November 11, 2016 - Filed Under: Christmas Trees

SAUCIER, Miss. -- Larry Haley has no problem selling his Christmas trees each November.

In fact, he has to set a limit on how many he can spare and stop once he reaches that number to maintain a steady inventory. His target this year is about 300 choose-and-cut trees before Thanksgiving.

"A couple of years ago, I got in trouble because I sold too many in one season and almost depleted the next year's stock," he said. "Last year, we started holding fields back for a season so that doesn’t happen again."

Expect to pay anywhere from $7 to $10 per foot for a choose-and-cut Christmas tree this year. (File photo by MSU Extension/Kat Lawrence)
November 13, 2015 - Filed Under: Christmas Trees

SAUCIER, Miss. -- Christmas tree growers in Mississippi expect a 7 percent increase in sales this year, but unfavorable spring and fall weather may hurt future supplies.

Stephen Dicke, a forestry professor with the Mississippi State University Extension Service, said growers successfully controlled insect and disease problems this year. However, a wet spring followed by a dry summer and early fall caused some growers to lose up to half of their 1-year-old trees.

Ben Carr of Ackerman, left, helps his brother Pete, cousin Max Hudson of Louisville and sister Carrie move their grandfather's Christmas tree to the edge of his yard for wildlife cover on Jan. 7, 2015. (Photo by MSU Ag Communications/Kevin Hudson)
January 9, 2015 - Filed Under: Christmas Trees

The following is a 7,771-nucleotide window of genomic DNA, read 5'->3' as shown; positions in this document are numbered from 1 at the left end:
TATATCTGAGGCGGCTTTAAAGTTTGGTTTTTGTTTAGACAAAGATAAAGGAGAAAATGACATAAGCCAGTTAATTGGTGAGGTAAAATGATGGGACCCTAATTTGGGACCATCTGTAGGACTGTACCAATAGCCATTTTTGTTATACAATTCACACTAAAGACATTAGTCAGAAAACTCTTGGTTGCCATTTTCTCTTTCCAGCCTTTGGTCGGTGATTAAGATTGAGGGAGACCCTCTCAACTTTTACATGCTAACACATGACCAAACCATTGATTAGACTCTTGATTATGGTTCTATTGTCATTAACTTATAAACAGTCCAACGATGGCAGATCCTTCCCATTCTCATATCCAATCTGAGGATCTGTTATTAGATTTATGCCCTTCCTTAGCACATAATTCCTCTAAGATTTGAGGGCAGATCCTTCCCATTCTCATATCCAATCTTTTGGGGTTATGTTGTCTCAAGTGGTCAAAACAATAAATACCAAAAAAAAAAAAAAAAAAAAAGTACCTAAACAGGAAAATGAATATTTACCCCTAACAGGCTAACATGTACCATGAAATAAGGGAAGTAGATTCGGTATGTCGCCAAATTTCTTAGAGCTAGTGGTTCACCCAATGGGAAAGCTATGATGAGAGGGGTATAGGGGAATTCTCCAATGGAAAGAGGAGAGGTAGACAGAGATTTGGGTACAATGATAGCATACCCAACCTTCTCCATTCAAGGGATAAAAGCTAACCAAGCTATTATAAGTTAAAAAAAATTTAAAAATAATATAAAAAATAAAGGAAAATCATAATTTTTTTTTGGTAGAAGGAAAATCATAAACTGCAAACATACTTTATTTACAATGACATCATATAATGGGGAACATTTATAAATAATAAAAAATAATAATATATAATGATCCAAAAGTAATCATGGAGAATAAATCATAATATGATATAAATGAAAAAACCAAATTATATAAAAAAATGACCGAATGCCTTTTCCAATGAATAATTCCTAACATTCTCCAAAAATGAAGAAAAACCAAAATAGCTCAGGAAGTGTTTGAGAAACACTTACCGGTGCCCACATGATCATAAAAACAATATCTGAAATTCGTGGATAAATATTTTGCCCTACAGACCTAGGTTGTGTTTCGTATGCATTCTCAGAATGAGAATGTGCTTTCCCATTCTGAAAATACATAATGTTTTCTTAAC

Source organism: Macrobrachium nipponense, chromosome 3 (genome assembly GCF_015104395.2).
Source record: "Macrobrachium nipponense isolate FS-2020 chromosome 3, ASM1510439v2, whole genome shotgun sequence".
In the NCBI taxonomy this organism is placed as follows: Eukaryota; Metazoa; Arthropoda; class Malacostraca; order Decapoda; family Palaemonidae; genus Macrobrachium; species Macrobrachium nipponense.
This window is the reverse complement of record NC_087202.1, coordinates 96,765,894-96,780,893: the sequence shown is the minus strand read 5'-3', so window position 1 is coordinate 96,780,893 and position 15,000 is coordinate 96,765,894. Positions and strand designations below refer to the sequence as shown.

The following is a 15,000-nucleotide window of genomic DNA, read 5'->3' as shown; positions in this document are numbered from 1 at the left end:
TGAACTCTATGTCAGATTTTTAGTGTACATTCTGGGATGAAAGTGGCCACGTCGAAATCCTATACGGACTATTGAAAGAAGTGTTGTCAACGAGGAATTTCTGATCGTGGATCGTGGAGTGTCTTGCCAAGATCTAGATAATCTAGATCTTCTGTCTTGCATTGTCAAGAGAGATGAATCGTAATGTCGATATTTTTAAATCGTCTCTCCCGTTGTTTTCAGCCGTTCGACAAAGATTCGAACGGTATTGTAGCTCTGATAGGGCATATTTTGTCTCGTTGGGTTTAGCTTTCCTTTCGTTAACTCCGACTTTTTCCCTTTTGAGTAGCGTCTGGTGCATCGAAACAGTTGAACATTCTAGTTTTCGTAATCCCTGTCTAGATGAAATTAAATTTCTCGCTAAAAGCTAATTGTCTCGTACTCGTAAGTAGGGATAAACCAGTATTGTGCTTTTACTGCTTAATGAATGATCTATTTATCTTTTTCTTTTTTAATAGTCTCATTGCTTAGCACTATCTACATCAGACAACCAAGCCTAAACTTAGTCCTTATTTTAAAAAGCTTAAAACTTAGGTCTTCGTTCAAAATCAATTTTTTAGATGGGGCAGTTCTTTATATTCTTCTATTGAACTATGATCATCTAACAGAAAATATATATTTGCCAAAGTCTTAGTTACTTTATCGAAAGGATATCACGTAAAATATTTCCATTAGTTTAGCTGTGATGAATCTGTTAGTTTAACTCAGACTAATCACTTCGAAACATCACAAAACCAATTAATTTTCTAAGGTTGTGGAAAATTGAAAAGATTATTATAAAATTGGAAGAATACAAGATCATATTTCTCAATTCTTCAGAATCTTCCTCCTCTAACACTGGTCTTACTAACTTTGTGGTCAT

MISSISSIPPI STATE -- According to the National Christmas Tree Association, American consumers purchase nearly 30 million real trees annually from one of more than 15,000 Christmas tree farms. Real-tree enthusiasts cite three main reasons for their yearly choice: tradition, fresh pine scent and appearance.

Selecting a real tree is also an environmentally friendly choice. Real Christmas trees are 100 percent biodegradable and can be recycled in a variety of ways.

The National Christmas Tree Association offers these little-known facts about real trees:

Christmas tree producer Don Kazery Jr., left, discusses agricultural practices on his Hinds County farm with Stephen Dicke, a forestry professor with the Mississippi State University Extension Service, on Nov. 6, 2014. Harsh weather conditions in 2014 and several years of high demand reduced the number of trees available in heavily populated counties. (Photo by MSU Ag Communications/Susan Collins-Smith)
November 14, 2014 - Filed Under: Christmas Trees